Pop Culture Princess

Pop Culture Princess
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Tuesday, September 24, 2013

Just how ladylike was Jane Austen?

With this being Banned Books Week,my thoughts can't help but turn to one author who has so far escaped the censor's glare(and who I hope will continue to do so) and that would be Jane Austen.

As much as I detest book banning, it does irk me slightly that Jane does get quickly overlooked by those looking for literary trouble. She's easily dismissed as "safe" and "moral",with romance plots that end happily in marriage. Most people,who only know Austen from afar, have no idea of how truly wicked and wild she can be and I'm not talking about any of the modern day versions either.

 While Austen's works do provide some food for thought concerning good manners and possibly a few life lessons, her books were never intended to be morality tales(and that goes for Mansfield Park as well!),rather provocative portraits of the world as she knew it. After all,there is a reason that the poet W.H. Auden declares that "next to her,Joyce seems as innocent as grass"!

 One person who appreciates this most about Jane Austen is Andrew Davies,the modern day adapter of  Pride & Prejudice(which gave us the joy of Colin Firth's wet shirt scene),Emma,Sense & Sensibility and Northanger Abbey.

 I was privileged to meet him,along with the rest of my Republic of Pemberley friends during our trip to England many years ago and his sense of humor regarding Austen's novels relishes the sensual nature of her subplots. While he is very faithful to the source material,many of us do enjoy his method of tweaking the hidden passions of the characters there.

Take S&S,for example, where a secret engagement and a ruthless seduction that leads to unwed motherhood are major turning points for the two key story lines of our Dashwood heroines. Davies was bold enough to mix those intrigues right into his 2008 version,beginning with Willoughby's thoughtless pursuit of his own pleasures:

He takes a similar tact with Northanger Abbey,the one book that readily lends itself to the darker side of a young woman's fancy. Think about it;it's no coincidence that naive Catherine Morland and her supposedly more worldly new gal pal Isabella Thorpe are into Gothic novels which have plenty of hapless females being kidnapped by mysterious strangers and bizarre situations to puzzle out.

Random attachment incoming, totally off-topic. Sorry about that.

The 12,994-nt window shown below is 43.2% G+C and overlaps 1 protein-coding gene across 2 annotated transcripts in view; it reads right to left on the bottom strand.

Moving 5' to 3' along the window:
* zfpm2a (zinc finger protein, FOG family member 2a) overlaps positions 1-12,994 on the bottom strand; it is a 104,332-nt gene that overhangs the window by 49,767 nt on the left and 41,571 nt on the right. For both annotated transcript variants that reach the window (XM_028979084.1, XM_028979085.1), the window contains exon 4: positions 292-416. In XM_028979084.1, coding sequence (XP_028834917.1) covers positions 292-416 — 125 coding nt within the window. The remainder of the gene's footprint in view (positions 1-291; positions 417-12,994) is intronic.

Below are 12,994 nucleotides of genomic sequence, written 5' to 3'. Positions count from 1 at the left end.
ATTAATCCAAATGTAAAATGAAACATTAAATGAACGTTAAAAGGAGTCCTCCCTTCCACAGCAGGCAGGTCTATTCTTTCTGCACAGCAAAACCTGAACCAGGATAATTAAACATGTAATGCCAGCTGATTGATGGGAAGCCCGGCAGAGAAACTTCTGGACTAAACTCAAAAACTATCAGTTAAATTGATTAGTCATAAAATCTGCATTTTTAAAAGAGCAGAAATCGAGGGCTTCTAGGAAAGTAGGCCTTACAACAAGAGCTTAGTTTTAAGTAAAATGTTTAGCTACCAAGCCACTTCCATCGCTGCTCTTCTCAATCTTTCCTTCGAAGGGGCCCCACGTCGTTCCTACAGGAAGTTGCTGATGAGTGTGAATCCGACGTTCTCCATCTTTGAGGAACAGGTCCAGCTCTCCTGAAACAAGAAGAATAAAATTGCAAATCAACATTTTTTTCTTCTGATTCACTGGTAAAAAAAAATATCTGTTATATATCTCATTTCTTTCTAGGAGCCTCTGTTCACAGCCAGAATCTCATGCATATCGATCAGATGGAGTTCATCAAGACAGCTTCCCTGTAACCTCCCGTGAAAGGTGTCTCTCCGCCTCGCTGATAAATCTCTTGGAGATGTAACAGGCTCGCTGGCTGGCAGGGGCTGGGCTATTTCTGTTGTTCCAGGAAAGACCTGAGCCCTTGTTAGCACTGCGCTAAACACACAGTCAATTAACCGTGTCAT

Austen herself delighted in many of the books she had those girls read while in Bath,including Ann Radcliffe who many modern readers are surprised to learn was a actual writer of the time.

 Not to mention that some of her favorite novels were considered particular shocking for a gentlewoman to read like Tom Jones or Samuel Richardson's Clarissa(altho she did prefer Sir Charles Grandison). Like many readers still do to this day, Jane and her fictional counterparts liked to live vicariously through fiction where the repercussions of being a bad girl couldn't directly affect them:

And now we get to Mansfield Park,a book that even the most ardent of Austen admirers have trouble with. Fanny Price's low key manner doesn't engage as many readers as does  the vampy yet vibrant personality of Mary Crawford,not to mention the shameless ladies' man vibe that her brother Henry gives off there.

While I strongly dislike the 1999 Patrica Roxema film version of the book,I will credit her for getting one thing right and that is the open door to secret love trysts that the young folk at MP gamely entered during their rehearsals of Lovers' Vows.  To paraphrase Fanny,by the time Sir Thomas had come home from his business trip,everything had gone quite far enough indeed!

There are also a good number of love triangles in MP,starting with Henry,Maria Bertram and her sister Julia,then going to Henry,Maria and her intended husband Mr. Rushworth with the most hidden one being between Mary,Edmund Bertram and Fanny-how is this book dull,I ask you? Granted,I am a tad biased as I'm currently writing a version of Mansfield Park with vampires(I think you can guess who the blood suckers are going to be!) but there is more than enough bad romance to go around for anyone eagerly searching the pages for to be agreeably engaged in:

All I'm saying is that Jane Austen did indulge in a few wicked wonderings in her work and while her leading ladies did manage to avoid getting entangled in the consequences of unbridled passion, her novels weren't merely prim and proper fairy tales.

It just shows how unimaginative the book banners are,that they have no idea of the secretly subversive nature of Jane Austen. With any luck, they never will and we can all share sly smiles behind our copies of P&P. As much as we love her admirable men and women, it is rather apparent that Jane did have a fondness for the bad girls and especially the bad boys of her books:

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